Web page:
Sam Perry: What springs to mind here is Peter Lynch’s famous aphorism about investment: “In this business, you’re right six times out of ten”. Every day you seem to be right and wrong – about stocks, about a sector, about the economy – there are an awful lot of successes and an awful lot of disappointments - although hopefully slightly fewer of the latter. What kind of capital market situation do we have at the moment? How do you act in this environment?

Sam Perry:The current situation for Japan is unusual. For a very long time, Japan's economic situation could be summed up as a stagnant domestic economy, stricken banking system and a strong export sector that provided the growth. At the moment however, the Japanese banking sector is probably stronger than that in many other regions, global growth is anaemic and yet there are signs that the Japanese economy may be finally moving out of deflation. If that is the case then the investment environment in Japan is going to change a great deal. The single biggest shift will be that for the first time in years equities will become investment vehicle of choice rather than bonds. What are the special challenges in this environment?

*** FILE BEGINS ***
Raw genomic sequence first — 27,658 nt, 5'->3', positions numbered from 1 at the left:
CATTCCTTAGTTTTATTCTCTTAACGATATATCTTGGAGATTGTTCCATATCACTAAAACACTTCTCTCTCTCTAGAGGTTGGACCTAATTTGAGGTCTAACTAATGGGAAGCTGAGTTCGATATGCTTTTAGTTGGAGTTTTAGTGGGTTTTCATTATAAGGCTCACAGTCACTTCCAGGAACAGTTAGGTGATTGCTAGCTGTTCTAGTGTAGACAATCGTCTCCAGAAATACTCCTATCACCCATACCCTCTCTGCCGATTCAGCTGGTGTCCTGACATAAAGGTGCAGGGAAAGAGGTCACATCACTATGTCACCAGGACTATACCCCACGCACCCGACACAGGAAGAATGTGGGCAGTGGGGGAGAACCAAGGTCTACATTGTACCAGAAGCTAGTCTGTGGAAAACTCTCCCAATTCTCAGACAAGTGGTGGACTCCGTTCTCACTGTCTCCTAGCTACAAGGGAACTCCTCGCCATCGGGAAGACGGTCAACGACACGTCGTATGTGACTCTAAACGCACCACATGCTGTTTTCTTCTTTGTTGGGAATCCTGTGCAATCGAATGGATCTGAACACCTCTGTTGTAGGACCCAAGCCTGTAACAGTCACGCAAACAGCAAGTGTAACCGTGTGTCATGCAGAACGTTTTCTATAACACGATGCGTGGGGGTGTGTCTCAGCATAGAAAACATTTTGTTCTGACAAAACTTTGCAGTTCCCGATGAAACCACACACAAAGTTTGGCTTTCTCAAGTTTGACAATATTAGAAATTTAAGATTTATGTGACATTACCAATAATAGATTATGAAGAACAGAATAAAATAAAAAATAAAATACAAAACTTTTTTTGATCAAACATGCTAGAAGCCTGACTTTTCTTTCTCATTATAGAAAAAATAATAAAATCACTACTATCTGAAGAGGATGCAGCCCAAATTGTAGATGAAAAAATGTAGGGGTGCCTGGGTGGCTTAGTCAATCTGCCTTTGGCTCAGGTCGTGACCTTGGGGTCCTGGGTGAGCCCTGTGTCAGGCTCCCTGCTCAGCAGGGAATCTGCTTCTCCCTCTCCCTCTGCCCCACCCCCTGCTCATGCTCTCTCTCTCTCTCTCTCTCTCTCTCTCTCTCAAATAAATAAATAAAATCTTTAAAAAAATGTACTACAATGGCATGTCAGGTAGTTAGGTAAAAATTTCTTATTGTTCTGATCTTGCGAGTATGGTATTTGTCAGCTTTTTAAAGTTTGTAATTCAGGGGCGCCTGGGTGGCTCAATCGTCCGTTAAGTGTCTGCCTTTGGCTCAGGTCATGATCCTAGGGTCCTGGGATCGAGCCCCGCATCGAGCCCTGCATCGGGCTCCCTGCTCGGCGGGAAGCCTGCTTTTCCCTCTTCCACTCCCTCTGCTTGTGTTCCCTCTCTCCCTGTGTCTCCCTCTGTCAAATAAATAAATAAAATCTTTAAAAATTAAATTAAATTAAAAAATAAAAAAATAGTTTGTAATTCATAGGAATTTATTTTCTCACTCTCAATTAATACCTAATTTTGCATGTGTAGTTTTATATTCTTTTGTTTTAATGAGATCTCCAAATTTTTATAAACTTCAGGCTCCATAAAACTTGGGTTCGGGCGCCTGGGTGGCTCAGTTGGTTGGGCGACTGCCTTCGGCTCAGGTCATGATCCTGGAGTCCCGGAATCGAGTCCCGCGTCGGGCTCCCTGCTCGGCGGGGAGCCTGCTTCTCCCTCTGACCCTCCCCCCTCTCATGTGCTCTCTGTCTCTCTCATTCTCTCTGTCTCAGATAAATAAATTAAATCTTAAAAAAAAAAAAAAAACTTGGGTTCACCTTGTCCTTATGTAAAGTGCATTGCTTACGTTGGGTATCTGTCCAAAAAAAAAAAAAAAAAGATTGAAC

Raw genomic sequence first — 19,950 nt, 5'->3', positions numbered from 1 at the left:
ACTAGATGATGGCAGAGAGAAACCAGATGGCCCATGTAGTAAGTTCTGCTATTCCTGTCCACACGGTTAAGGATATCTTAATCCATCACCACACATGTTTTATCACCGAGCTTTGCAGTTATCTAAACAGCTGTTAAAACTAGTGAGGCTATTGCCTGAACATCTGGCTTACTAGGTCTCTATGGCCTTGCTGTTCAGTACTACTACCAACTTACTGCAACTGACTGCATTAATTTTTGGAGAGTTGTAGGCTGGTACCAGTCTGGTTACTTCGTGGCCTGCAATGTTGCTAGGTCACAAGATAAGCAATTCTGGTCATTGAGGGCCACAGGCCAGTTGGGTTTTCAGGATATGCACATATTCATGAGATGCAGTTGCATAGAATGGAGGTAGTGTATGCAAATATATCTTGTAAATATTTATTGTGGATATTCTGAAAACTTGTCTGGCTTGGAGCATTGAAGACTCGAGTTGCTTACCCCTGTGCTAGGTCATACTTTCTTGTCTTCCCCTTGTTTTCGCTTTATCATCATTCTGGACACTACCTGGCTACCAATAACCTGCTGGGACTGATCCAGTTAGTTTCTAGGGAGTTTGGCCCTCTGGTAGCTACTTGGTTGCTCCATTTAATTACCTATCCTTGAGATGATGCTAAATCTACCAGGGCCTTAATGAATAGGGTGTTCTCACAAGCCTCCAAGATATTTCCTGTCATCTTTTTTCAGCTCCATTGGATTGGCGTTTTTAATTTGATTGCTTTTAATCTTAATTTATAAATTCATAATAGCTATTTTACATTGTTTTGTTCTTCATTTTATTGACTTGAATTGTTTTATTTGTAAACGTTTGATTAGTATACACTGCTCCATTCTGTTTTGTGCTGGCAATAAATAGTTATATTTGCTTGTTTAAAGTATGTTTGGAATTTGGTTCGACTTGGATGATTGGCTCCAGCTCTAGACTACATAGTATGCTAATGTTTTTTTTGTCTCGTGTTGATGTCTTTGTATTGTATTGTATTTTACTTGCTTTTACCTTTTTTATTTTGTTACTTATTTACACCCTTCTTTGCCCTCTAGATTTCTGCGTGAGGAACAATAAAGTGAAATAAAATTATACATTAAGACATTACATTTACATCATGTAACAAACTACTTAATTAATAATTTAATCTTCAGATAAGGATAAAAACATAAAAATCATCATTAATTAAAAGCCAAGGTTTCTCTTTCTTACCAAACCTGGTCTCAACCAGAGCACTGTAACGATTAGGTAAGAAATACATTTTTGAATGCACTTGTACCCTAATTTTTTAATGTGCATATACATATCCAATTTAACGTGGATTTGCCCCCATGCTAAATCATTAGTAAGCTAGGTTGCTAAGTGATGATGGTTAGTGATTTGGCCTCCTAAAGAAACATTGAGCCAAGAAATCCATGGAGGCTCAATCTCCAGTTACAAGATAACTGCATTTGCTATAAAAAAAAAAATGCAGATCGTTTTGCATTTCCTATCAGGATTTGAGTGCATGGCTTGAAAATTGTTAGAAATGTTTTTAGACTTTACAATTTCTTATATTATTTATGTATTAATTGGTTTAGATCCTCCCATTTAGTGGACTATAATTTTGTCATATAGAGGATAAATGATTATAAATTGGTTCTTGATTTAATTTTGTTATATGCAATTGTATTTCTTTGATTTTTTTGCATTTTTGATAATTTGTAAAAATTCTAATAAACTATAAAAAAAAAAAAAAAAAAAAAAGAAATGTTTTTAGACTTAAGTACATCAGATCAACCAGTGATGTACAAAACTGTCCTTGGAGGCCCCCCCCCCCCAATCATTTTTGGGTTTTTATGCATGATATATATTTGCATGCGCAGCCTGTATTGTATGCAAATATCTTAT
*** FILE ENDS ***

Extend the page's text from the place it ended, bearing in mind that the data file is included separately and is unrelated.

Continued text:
Sam Perry:It has been a very successful policy when investing in Japan to value a company just on its balance sheet - classical value investing has really worked in Japan over the last 15 years. In the future, there will need to be greater focus on growth and seeing that companies leverage their balance sheet to invest for that growth. What objectives do you have till the end of the year and in the mid term for the upcoming 3 to 5 years?

Sam Perry:There's a well known description of the process of investment as "Simple, not easy" and much the same can be said about an investment manager's objectives. While not easy, it’s pretty simple: everything depends upon performance, so on a short, medium and long term view we aim to continue outperforming. Do you model yourself on someone? Any ideals?